Ouija Shark Poster

Review: OUIJA SHARK (2020)

Brett Kelly (here recycling his Scott Patrick alias) and writer David A. Lloyd have quite a bit of shared history. That history includes Jurassic Shark and Raiders of the Lost Shark. So I suppose their current film Ouija Shark was pretty much inevitable. The real issue is, given their filmographies, will it be any good?

Jill (Steph Goodwin) was supposed to meet her friends at the beach. They didn’t show, but she did find a Ouija board floating near the shore of the lake. Of course, when Kim (Robin Hodge, Murder in High Heels) calls to say they’re all at her parent’s pool, she brings it with her. And of course, they mess with it.

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Now despite the fact, the board was floating in a lake it summons up the spirit of a Great White. Being a ghost, it can swim through the air over land and attack people anywhere. Now they need a ghostbuster with a degree in zoology or maybe a shark exorcist to get rid of it. Jill’s dad (John Migliore, Bloody Ballet, Creature from Cannibal Creek) is a paranormal expert, that may have to do.

Ouija Shark was filmed in 2018 at the suggestion of prolific B movie distributor Wild Eye Releasing as a followup to Raiders of the Lost Shark. Shot on a low budget and not meant to be taken seriously, the film isn’t a total disaster. The shark prop is stiff and unmoving, but still manages to look better than most low budget CGI sharks. And the climactic battle in the shark’s ghost realm is amusingly silly.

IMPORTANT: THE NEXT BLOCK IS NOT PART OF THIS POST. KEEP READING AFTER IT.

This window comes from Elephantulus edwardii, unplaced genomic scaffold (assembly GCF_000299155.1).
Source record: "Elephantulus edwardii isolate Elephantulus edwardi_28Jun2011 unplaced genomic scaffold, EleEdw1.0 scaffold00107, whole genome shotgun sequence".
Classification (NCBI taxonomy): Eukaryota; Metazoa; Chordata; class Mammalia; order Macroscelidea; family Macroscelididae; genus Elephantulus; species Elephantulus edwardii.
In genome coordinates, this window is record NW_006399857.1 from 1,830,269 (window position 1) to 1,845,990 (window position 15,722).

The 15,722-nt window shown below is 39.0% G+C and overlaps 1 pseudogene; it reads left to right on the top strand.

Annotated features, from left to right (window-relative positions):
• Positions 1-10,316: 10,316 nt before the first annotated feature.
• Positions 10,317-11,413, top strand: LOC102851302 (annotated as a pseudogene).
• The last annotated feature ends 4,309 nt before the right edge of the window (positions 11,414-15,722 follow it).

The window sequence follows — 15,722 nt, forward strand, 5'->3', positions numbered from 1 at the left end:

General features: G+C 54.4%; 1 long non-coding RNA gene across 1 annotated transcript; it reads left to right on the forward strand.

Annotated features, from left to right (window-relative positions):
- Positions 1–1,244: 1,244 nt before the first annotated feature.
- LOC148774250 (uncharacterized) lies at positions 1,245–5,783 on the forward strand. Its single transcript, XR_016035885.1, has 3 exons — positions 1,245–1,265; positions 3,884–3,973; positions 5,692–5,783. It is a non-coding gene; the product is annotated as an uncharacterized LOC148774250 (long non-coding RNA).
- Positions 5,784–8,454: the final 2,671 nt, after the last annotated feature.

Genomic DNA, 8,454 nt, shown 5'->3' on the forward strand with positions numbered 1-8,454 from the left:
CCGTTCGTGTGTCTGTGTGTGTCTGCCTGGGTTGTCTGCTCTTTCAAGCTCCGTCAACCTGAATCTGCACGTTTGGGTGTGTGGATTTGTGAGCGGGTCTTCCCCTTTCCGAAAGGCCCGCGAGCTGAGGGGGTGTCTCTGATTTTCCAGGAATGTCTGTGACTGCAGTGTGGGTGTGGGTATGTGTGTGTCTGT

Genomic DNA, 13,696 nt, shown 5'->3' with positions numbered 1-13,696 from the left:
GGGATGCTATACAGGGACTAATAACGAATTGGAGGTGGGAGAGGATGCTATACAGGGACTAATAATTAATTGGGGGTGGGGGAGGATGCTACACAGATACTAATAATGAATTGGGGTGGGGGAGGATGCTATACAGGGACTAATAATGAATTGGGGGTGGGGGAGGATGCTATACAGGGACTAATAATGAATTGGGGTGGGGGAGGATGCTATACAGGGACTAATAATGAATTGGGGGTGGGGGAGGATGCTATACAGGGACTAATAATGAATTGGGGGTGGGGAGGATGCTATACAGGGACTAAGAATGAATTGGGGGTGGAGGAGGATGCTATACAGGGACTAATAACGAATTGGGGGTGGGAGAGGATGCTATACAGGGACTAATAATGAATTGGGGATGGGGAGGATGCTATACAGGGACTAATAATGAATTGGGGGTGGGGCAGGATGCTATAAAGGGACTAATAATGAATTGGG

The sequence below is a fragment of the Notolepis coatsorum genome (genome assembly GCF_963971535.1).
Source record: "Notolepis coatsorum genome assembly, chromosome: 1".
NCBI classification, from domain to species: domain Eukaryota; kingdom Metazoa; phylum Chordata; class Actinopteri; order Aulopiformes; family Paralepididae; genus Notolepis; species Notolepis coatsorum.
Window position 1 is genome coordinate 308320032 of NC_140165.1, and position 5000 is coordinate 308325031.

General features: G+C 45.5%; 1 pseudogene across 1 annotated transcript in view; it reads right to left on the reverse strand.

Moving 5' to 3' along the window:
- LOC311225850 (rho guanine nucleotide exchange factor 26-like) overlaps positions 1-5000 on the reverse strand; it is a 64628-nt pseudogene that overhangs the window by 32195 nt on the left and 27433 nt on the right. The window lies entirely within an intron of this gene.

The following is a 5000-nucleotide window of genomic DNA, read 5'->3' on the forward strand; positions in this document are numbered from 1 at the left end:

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However, even at 70 minutes, Ouija Shark has way too much padding. There are endless scenes of people wandering around in the woods or sitting by the pool talking. There’s even a scene where one of the girls, Tiffany (Amy Osborne), helps some random guy wash his car. It serves no point but to kill time and is basically a music video for some crappy country song.

I’m really beginning to think that the makers of Float Trip were onto something. Strip out the padding and just keep the good stuff. Then put it up for streaming at a lower price than a feature-length film. This would let low budget filmmakers maximize their production values. And save the rest of us from endless shots of people wandering around. Everybody ends up winning.

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Ouija Shark might be fun if you’re in an undemanding mood. Just keep the remote nearby. The film is available via Wild Eye Releasing.

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